Flustra foliacea is a common bryozoan throughout the temperate NE Atlantic. Colonies are predominantly found in the subtidal, but may often be washed-up along the coastline, particularly after storms. F. foliacea forms bushy colonies with stiff brown or light grey fronds. Fresh colonies have a distinctive lemon-like smell and grow to between 6 and 20 cm. F. foliacea attaches to hard substrates including stones and shells by an encursting basal portionof the colony. The colonies provide a microhabitat to a diverse assemblage of epifaunal species.
foliacea is a common bryozoan throughout the temperate NE
Atlantic. Colonies are predominantly found in the subtidal, but may often be
washed-up along the coastline, particularly after storms. F. foliacea forms bushy colonies
with stiff brown or light grey fronds. Fresh colonies have a distinctive
lemon-like smell and grow to between 6 and 20 cm. The colonies provide a
microhabitat to a diverse assemblage of epifaunal species
Colonies grow through asexual budding. The growing season extends from March to September, with colonies remaining dormant from October to February. During the first year of growth, colonies grow as flat incrustations on the substratum, with erect growth beginning from the second year onwards. Annual growth checks, in the form of lines across the frond surface are frequently visible, and can be useful in ageing a colony. Colonies are typically expected to live for around 12 years.
F. foliacea is often mistaken for seaweed, however, closer inspection of the fronds will reveal the very apparent zooids, confirming the colony as an animal species. Several other bryozoans are similar in shape and habitat to F. foliacea including other species of Flustra and Carbasea carbasea. In particular F. foliacea may be confused with Securiflustra securifrons (narrow-leaved hornwrack), but may be distinguished by broader fronds than S. securifrons. Additionally, the fronds of S. Securifrons are typically divided into wedge-shaped segments, unlike F. foliacea.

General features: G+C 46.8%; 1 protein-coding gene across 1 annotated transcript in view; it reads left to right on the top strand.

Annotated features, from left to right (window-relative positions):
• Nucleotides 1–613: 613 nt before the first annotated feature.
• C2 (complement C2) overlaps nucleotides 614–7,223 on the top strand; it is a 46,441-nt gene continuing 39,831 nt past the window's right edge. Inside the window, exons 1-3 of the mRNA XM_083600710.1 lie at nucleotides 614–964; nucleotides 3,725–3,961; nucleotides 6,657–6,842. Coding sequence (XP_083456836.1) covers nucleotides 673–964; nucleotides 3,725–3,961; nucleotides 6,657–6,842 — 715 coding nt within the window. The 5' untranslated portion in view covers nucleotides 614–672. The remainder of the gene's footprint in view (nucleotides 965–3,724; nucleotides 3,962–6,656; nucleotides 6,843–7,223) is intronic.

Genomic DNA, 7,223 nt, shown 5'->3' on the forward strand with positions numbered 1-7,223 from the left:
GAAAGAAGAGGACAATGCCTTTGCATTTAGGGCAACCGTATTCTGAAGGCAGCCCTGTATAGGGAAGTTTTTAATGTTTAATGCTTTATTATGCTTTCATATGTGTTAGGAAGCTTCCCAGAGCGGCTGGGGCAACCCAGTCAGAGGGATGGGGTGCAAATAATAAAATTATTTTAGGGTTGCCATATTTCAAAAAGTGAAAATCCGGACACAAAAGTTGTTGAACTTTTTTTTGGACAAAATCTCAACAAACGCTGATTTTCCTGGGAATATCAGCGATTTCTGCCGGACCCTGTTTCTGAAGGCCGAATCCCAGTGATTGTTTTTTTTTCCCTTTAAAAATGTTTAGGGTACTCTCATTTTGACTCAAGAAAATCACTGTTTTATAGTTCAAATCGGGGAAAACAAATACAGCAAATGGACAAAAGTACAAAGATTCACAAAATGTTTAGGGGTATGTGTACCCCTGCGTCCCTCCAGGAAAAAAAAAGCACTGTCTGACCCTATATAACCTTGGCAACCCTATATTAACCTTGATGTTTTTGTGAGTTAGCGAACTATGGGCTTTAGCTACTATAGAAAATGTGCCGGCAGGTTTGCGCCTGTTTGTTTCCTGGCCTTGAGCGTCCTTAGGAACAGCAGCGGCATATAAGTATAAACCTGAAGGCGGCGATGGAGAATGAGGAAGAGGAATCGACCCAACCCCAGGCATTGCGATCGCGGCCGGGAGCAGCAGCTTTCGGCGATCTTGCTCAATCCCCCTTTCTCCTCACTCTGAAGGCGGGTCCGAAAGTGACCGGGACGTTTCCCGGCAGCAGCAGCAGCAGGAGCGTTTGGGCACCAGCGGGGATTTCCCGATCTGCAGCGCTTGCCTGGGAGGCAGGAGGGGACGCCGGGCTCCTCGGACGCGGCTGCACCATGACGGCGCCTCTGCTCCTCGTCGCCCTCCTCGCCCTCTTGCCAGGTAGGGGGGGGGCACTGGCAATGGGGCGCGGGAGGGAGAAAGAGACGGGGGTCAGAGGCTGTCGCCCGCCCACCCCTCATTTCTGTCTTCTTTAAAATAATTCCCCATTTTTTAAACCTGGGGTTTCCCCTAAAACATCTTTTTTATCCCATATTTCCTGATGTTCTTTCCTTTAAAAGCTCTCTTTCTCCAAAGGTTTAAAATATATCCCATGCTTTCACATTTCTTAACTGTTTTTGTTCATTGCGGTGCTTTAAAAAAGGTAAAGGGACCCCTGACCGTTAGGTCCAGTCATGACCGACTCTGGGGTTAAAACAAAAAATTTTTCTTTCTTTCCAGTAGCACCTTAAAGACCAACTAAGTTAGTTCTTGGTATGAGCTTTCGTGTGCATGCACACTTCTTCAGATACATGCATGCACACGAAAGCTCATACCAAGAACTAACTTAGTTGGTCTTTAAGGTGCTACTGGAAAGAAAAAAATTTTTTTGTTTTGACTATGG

Colonies form a bushy clump of flat radiating fronds with terminally rounded lobes. Since F. foliacea is only lightly calcified, the colony as whole is flexible, allowing it move with the current. Zooids are approximately rectangular in shape and are arranged “back to back” to form bilaminar sheets. The frontal surface of the zooids is entirely membranous with no gymnocyst or cryptocuste preesnt. Four to five short, thick spines are arranged around the edge of the zooids. The polypide has13-14 tentacles and avicularia are present.
Colonies exhibit a degree of morphological plasticity, with frond width, and hence drag resistance, varying. Frond width is thought to be related to current speed.
Colonies typically grow to between 6 and 20 cm. Zooids range from 0.4 by 0.2 -0.28 mm
Clumps of F. foliacea form a rich and diverse microhabitat, which provides a reasonably stable and perennial substrate for epizoobionts including other bryozoans species (e.g. Bugula, Scrupcellaria, Crisia and commonly Electra pilsoa). In the North Sea, the epizoobionts of F. foliacea can be divided into two distinct assemblages. In the northern North Sea, the assemblages are characterised by Amphiblestrum flemingii, Callopora dumerilii and Tricellaria ternate, while southern assemblages are characterised by Electra pilosa and Plagioecia patina. (Bitschofsky et al. 2011) Various predators, including sea urchins (Psammechinus miliaris), crabs, nudibranchs and pycnogonids (Achelia echinata), feed on F. foliacea and its associated epifauna.
Colonies are abundant subtidally throughout the British Isles. The species is distributed from the Barents Sea and Greenland south, but is thought not to extend below northern Spain.
Flustra foliacea is a cold temperate species that is most frequently found on coarse grounds which have stable, fixed substrata and strong currents. Colonies, however, are able to colonise the majority of hard substrata such as shells, stones or cobbles. The species occurs subtidally, but is often washed on to the strand line. F. foliacea has been recorded from brackish environments in the Bay of Fundy, Baltic Sea and the Netherlands (Winston, 1977).
The founding zooid (ancestrula) develops into a young colony, and later into an adult colony through asexual budding. Sexually produced embryos are brooded within the colony, before larvae are released. Larvae settle after liberation and metamorphose into an ancestrula.
Colonies are typically expected to live for around 12 years.
Like all bryozoans, F. foliacea is a suspension feeder. It feeds on small phytoplankton using ciliated tentacles of the lophophore.
Female reproductive cells (ova) are orange in colour. They typically appear in August and move into the brood chambers (ovicells) during October. The sexually-produced embryos are brooded until larval release which commences in February. The larvae of F. foliacea are large non-feeding coronate larvae, which lack a shell and have a densely ciliated belt (the corona) for locomotion.